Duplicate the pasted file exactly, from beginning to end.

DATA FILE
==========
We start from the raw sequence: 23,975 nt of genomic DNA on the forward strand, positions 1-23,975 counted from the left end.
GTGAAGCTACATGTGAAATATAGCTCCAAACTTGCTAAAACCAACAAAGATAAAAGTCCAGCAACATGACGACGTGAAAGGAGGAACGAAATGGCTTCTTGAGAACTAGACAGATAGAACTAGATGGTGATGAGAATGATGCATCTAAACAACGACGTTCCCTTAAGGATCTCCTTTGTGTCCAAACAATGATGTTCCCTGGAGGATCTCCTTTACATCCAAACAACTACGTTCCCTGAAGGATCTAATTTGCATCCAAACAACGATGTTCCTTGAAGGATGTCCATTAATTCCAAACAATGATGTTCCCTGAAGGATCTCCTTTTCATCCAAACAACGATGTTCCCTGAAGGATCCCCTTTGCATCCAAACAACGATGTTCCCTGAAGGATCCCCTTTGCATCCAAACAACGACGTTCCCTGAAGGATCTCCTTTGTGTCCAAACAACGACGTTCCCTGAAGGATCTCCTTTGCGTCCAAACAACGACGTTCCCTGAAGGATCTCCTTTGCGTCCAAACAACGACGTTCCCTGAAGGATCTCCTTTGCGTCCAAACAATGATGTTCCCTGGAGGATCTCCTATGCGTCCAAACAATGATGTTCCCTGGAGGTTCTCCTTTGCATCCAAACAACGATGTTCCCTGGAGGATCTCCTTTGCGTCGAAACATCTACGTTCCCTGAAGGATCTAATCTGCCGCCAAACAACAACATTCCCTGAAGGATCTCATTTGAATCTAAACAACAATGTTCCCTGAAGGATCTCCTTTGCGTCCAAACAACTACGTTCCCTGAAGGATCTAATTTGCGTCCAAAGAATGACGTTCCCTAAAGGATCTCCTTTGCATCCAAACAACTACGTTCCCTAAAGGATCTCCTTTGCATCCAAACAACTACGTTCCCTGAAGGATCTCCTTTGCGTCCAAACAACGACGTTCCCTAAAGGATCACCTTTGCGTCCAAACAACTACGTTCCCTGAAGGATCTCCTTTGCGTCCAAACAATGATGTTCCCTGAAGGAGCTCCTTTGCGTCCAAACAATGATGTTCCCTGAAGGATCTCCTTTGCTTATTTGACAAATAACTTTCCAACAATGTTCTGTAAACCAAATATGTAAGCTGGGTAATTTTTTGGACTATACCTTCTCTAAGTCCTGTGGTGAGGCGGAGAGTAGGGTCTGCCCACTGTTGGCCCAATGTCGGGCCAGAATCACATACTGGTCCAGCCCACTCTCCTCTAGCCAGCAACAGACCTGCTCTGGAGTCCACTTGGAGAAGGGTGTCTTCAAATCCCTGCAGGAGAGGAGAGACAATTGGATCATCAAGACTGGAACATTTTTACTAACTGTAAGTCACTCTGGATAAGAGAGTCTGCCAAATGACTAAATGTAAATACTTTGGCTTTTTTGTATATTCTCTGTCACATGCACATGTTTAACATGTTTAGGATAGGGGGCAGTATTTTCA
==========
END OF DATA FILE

We start from the raw sequence: 23,975 nt of genomic DNA on the forward strand, positions 1-23,975 counted from the left end.
GTGAAGCTACATGTGAAATATAGCTCCAAACTTGCTAAAACCAACAAAGATAAAAGTCCAGCAACATGACGACGTGAAAGGAGGAACGAAATGGCTTCTTGAGAACTAGACAGATAGAACTAGATGGTGATGAGAATGATGCATCTAAACAACGACGTTCCCTTAAGGATCTCCTTTGTGTCCAAACAATGATGTTCCCTGGAGGATCTCCTTTACATCCAAACAACTACGTTCCCTGAAGGATCTAATTTGCATCCAAACAACGATGTTCCTTGAAGGATGTCCATTAATTCCAAACAATGATGTTCCCTGAAGGATCTCCTTTTCATCCAAACAACGATGTTCCCTGAAGGATCCCCTTTGCATCCAAACAACGATGTTCCCTGAAGGATCCCCTTTGCATCCAAACAACGACGTTCCCTGAAGGATCTCCTTTGTGTCCAAACAACGACGTTCCCTGAAGGATCTCCTTTGCGTCCAAACAACGACGTTCCCTGAAGGATCTCCTTTGCGTCCAAACAACGACGTTCCCTGAAGGATCTCCTTTGCGTCCAAACAATGATGTTCCCTGGAGGATCTCCTATGCGTCCAAACAATGATGTTCCCTGGAGGTTCTCCTTTGCATCCAAACAACGATGTTCCCTGGAGGATCTCCTTTGCGTCGAAACATCTACGTTCCCTGAAGGATCTAATCTGCCGCCAAACAACAACATTCCCTGAAGGATCTCATTTGAATCTAAACAACAATGTTCCCTGAAGGATCTCCTTTGCGTCCAAACAACTACGTTCCCTGAAGGATCTAATTTGCGTCCAAAGAATGACGTTCCCTAAAGGATCTCCTTTGCATCCAAACAACTACGTTCCCTAAAGGATCTCCTTTGCATCCAAACAACTACGTTCCCTGAAGGATCTCCTTTGCGTCCAAACAACGACGTTCCCTAAAGGATCACCTTTGCGTCCAAACAACTACGTTCCCTGAAGGATCTCCTTTGCGTCCAAACAATGATGTTCCCTGAAGGAGCTCCTTTGCGTCCAAACAATGATGTTCCCTGAAGGATCTCCTTTGCTTATTTGACAAATAACTTTCCAACAATGTTCTGTAAACCAAATATGTAAGCTGGGTAATTTTTTGGACTATACCTTCTCTAAGTCCTGTGGTGAGGCGGAGAGTAGGGTCTGCCCACTGTTGGCCCAATGTCGGGCCAGAATCACATACTGGTCCAGCCCACTCTCCTCTAGCCAGCAACAGACCTGCTCTGGAGTCCACTTGGAGAAGGGTGTCTTCAAATCCCTGCAGGAGAGGAGAGACAATTGGATCATCAAGACTGGAACATTTTTACTAACTGTAAGTCACTCTGGATAAGAGAGTCTGCCAAATGACTAAATGTAAATACTTTGGCTTTTTTGTATATTCTCTGTCACATGCACATGTTTAACATGTTTAGGATAGGGGGCAGTATTTTCA